Wed. Oct 20th, 2021
Board Game: Munchkin Russia

Remember when you were a kid and mom came to your bed to wish you good night? She probably didn’t want you getting up in the middle of the night, but did she ever threaten you with a wolf attack? If not, you’re not a Russian.

Munchkin Russia — which debuted as Русский манчкин from publisher Hobby World in October 2020 — is coming out in English from Steve Jackson Games in October 2021, with this set featuring 168 cards with a merry Russian soul. Some entendres worked in both English and Russian with a direct translation, but most of them were an exciting adventure with multiple paths, exemplified by the “Crossroads” card.

From gallery of W Eric Martin

Let’s begin with the simple ones:

• An “Iron Curtain” as a political situation and a shower curtain combined. Drawing a guy behind a curtain made from iron — voila, 100% match!

From gallery of W Eric Martin

• Another great example and basically a no-brainer was a “ROFLing Pin”. In Soviet culture, a rolling pin accompanies a tough Russian woman waiting for her husband who comes back home late and drunk. In the Russian edition of the game, this symbol of an enraged Soviet lady has a rhymed name meaning “a rolling pin with bared teeth”.

During the translation, the wide smile turned into a ROFL and we’ve got ourselves a nice new name! Easy enough, but there were quite a few cards that were more challenging.

From gallery of W Eric Martin

• For instance, the wolf reference we mentioned earlier. It comes from a terrifying lullaby that is known by every Russian child:

Quote:

Sleep sleep sleep
Don’t lie too close to the edge of the bed
Or a grey little wolf will come
And grab you by the flank,
Drag you into the woods
Underneath the willow root.

It’s totally understandable why a mother wouldn’t want a child to fall from the bed, but creating a full-fledged phobia is probably not the best way to prevent that! It’s like with the English saying “Good night, sleep tight, don’t let the bed bugs bite”. Falling asleep definitely stops being the top priority in a kid’s mind.

In the Russian edition, the card is named “Grey Little Wolf”. While the name refers to the lullaby, the image is another layer of the joke. “Little wolf” sounds exactly like a “whirling (or spinning) top” in Russian. Additionally, if you’re affected by its Bad Stuff, the wolf “grabs you by the flank” and you lose a level. Thus, there is a clever visual and semantic entendre!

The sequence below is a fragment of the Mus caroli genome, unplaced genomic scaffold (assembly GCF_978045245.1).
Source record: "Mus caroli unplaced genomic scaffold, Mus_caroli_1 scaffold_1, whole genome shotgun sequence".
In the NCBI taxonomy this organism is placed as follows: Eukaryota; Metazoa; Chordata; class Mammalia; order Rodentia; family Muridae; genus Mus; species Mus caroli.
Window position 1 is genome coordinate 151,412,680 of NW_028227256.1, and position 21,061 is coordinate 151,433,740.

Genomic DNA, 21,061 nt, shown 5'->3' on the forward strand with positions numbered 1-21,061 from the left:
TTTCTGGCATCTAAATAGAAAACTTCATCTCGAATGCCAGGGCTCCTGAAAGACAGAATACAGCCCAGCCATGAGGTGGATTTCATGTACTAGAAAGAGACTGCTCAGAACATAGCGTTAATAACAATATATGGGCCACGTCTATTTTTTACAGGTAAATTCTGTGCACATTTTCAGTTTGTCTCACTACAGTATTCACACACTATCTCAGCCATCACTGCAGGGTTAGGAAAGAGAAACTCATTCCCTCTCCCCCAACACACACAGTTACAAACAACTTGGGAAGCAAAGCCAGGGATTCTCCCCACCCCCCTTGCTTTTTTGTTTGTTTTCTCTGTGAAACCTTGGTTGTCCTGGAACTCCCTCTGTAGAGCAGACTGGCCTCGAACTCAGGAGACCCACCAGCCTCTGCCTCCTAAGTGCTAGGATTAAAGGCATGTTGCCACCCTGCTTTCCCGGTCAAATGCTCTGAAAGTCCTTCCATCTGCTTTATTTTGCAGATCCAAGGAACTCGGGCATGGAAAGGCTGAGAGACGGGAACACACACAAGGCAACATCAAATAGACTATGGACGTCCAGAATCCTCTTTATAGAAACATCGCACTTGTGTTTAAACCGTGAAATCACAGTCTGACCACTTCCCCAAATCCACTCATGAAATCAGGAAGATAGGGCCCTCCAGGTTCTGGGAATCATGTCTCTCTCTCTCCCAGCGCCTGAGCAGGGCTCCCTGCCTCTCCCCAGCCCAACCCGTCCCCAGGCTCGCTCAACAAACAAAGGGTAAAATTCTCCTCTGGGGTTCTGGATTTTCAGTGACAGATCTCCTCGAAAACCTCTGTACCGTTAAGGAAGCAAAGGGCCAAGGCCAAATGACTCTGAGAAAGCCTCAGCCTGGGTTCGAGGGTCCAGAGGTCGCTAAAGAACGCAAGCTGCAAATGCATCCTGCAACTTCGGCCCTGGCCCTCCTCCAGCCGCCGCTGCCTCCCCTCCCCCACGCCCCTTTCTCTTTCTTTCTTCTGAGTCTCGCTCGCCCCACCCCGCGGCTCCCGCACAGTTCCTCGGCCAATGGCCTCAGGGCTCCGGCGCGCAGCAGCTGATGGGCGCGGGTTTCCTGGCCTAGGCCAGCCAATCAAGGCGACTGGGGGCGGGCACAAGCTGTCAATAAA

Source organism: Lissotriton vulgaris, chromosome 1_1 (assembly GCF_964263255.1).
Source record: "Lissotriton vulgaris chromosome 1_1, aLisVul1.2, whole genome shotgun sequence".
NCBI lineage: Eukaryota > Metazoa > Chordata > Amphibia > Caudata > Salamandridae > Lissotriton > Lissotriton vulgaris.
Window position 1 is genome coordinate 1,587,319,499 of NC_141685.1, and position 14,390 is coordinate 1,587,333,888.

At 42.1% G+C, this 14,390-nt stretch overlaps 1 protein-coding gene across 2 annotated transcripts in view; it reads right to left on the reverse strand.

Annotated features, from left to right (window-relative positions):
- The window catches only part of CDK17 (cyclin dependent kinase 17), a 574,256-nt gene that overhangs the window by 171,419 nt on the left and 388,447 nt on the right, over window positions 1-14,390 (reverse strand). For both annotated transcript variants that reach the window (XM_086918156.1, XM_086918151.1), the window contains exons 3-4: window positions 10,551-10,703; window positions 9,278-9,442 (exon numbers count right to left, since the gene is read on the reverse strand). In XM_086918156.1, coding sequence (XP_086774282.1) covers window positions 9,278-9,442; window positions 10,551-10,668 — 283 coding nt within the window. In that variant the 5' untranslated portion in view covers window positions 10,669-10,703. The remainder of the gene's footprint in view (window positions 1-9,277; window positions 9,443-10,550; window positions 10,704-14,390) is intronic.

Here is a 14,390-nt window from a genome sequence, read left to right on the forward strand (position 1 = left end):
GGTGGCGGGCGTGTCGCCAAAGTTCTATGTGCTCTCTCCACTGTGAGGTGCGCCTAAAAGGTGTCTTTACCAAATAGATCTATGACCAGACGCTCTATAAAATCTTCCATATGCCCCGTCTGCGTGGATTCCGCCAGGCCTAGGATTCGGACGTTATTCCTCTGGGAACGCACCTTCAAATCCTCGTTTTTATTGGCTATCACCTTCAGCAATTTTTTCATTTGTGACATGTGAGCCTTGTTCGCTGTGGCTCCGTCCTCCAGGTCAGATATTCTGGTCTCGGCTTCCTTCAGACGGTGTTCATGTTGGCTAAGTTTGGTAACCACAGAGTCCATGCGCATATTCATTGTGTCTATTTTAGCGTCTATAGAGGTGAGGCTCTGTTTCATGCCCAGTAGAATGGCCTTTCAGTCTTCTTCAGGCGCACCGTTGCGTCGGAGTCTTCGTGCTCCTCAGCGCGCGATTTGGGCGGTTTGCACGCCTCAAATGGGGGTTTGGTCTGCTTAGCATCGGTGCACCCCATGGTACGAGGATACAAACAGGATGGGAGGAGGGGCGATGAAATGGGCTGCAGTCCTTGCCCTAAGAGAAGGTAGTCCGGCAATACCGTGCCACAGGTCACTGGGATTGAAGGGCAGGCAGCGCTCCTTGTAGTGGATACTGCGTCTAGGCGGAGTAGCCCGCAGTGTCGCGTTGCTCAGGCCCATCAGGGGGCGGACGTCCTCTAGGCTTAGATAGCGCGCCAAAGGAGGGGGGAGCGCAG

There was one big problem for the translation: No one outside of Russia would know about the lullaby, and even if we used the “grabs you by the flank” phrase, an English-speaking player wouldn’t understand the context, so for the translation, we had to abandon the lullaby reference and play with the remaining wolf and whirling top. Here is the result:

From gallery of W Eric Martin

• Another case involves a fairy tale that you might know as “Goldilocks and The Three Bears”. In Russian folklore, the bears suffering the intruder are the same, but the girl is called “Masha”, which is short for the female name “Maria”, while the Russian word for “bear” sounds exactly like a nickname for the name “Michael”, that is, “Misha”.

In the Russian version, the card gives -3 to your Level if you have the same name as a female character from a fairy tale, and a +3 if your name is Misha. What should we do when there are very few Mishas in America?

We had the idea to instead pursue Goldilocks and her blonde hair so that all blonde players would have a -3 modifier and all brown-haired players would get a bonus. However, we realized that instead of being activated occasionally, this effect would be activated almost every time.

Thus, for the English edition of “Three Brown Bears”, we decided to drop the suffering of the bears and let everyone come up with a fairy tale with their name in it.

From gallery of W Eric Martin

• And let’s talk about the most sacred one for today. Back in the USSR, everyone had many carpets. People put rugs on the floor, hung them on the walls (preferably on several walls at once). The more carpets you had, the more prepared you were for the winter and the wealthier your family was.

The tradition is still strong, especially among elderly people, but youngsters are not so far removed either. Try googling “Rugs in Russian culture”, and you’ll quickly realize that it’s a special thing to take selfies with a good ol’ rug in the background.

The closest translation of the Russian version would’ve been “Your Carpetliness”, but we needed to share that obvious Russian urge, so we went for this option instead:

From gallery of W Eric Martin

As you can see, trying to explain local memes, traditions, or superstitions is a great challenge, especially the ones involving multiple layers of humor and double entendres. This kind of cultural localization is the most tricky and, therefore, the most rewarding of all.

Is there anything that you would’ve translated differently? Share your ideas in the comments, comrades!

Board Game: Munchkin Russia